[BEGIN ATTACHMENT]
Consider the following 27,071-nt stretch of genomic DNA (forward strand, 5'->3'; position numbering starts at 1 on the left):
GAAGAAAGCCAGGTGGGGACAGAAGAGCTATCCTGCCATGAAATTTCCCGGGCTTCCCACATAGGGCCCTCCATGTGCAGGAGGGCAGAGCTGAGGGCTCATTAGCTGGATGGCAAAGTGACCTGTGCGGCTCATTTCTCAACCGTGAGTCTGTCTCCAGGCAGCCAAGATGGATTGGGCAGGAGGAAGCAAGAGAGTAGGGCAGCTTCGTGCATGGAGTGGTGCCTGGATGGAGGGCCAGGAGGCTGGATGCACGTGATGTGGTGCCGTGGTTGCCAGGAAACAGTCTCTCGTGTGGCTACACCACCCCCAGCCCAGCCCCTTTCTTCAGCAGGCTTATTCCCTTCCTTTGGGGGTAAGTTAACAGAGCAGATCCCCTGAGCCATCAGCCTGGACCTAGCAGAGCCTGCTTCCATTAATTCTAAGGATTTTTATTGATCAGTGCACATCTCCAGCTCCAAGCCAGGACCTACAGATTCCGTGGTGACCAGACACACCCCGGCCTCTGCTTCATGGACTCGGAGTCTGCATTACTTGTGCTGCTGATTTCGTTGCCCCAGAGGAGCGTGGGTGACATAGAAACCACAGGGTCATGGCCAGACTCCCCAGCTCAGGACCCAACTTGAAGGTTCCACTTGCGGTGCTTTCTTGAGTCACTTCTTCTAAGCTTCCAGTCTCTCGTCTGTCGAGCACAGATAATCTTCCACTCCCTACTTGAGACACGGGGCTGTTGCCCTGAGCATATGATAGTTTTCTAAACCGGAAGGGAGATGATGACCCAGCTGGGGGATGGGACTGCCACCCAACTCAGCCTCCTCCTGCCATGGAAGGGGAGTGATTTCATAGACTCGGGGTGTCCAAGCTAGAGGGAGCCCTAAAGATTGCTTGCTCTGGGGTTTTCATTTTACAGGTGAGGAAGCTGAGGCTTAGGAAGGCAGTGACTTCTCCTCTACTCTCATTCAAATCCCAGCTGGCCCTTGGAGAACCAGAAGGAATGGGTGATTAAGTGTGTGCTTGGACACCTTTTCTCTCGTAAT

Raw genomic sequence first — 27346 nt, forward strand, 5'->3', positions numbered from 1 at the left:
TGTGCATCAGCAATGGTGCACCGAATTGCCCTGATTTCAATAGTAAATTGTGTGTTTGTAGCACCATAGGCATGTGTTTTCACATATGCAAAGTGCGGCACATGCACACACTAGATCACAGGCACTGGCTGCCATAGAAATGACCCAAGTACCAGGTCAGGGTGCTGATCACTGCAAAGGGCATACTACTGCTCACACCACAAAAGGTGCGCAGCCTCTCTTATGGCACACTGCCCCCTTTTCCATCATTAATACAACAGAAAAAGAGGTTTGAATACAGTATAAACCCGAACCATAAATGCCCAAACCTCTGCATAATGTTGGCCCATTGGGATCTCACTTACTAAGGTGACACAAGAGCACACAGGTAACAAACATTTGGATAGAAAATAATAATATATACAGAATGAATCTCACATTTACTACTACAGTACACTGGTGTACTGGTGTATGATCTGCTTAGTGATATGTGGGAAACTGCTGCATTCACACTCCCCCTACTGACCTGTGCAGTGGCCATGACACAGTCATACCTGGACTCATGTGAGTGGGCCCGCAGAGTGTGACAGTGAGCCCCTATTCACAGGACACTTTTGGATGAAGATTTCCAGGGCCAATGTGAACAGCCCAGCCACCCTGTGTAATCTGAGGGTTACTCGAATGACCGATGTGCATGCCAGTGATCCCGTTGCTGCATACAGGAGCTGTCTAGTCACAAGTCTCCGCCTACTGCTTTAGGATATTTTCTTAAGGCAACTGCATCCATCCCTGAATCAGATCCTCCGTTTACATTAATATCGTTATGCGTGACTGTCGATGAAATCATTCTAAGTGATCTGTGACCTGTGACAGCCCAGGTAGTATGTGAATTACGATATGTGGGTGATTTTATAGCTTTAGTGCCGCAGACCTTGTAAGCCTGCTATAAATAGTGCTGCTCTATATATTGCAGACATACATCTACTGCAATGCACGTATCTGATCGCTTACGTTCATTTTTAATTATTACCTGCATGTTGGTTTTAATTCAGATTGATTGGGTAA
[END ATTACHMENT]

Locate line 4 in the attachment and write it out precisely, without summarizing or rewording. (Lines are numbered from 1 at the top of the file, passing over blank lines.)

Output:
TGTGCATCAGCAATGGTGCACCGAATTGCCCTGATTTCAATAGTAAATTGTGTGTTTGTAGCACCATAGGCATGTGTTTTCACATATGCAAAGTGCGGCACATGCACACACTAGATCACAGGCACTGGCTGCCATAGAAATGACCCAAGTACCAGGTCAGGGTGCTGATCACTGCAAAGGGCATACTACTGCTCACACCACAAAAGGTGCGCAGCCTCTCTTATGGCACACTGCCCCCTTTTCCATCATTAATACAACAGAAAAAGAGGTTTGAATACAGTATAAACCCGAACCATAAATGCCCAAACCTCTGCATAATGTTGGCCCATTGGGATCTCACTTACTAAGGTGACACAAGAGCACACAGGTAACAAACATTTGGATAGAAAATAATAATATATACAGAATGAATCTCACATTTACTACTACAGTACACTGGTGTACTGGTGTATGATCTGCTTAGTGATATGTGGGAAACTGCTGCATTCACACTCCCCCTACTGACCTGTGCAGTGGCCATGACACAGTCATACCTGGACTCATGTGAGTGGGCCCGCAGAGTGTGACAGTGAGCCCCTATTCACAGGACACTTTTGGATGAAGATTTCCAGGGCCAATGTGAACAGCCCAGCCACCCTGTGTAATCTGAGGGTTACTCGAATGACCGATGTGCATGCCAGTGATCCCGTTGCTGCATACAGGAGCTGTCTAGTCACAAGTCTCCGCCTACTGCTTTAGGATATTTTCTTAAGGCAACTGCATCCATCCCTGAATCAGATCCTCCGTTTACATTAATATCGTTATGCGTGACTGTCGATGAAATCATTCTAAGTGATCTGTGACCTGTGACAGCCCAGGTAGTATGTGAATTACGATATGTGGGTGATTTTATAGCTTTAGTGCCGCAGACCTTGTAAGCCTGCTATAAATAGTGCTGCTCTATATATTGCAGACATACATCTACTGCAATGCACGTATCTGATCGCTTACGTTCATTTTTAATTATTACCTGCATGTTGGTTTTAATTCAGATTGATTGGGTAA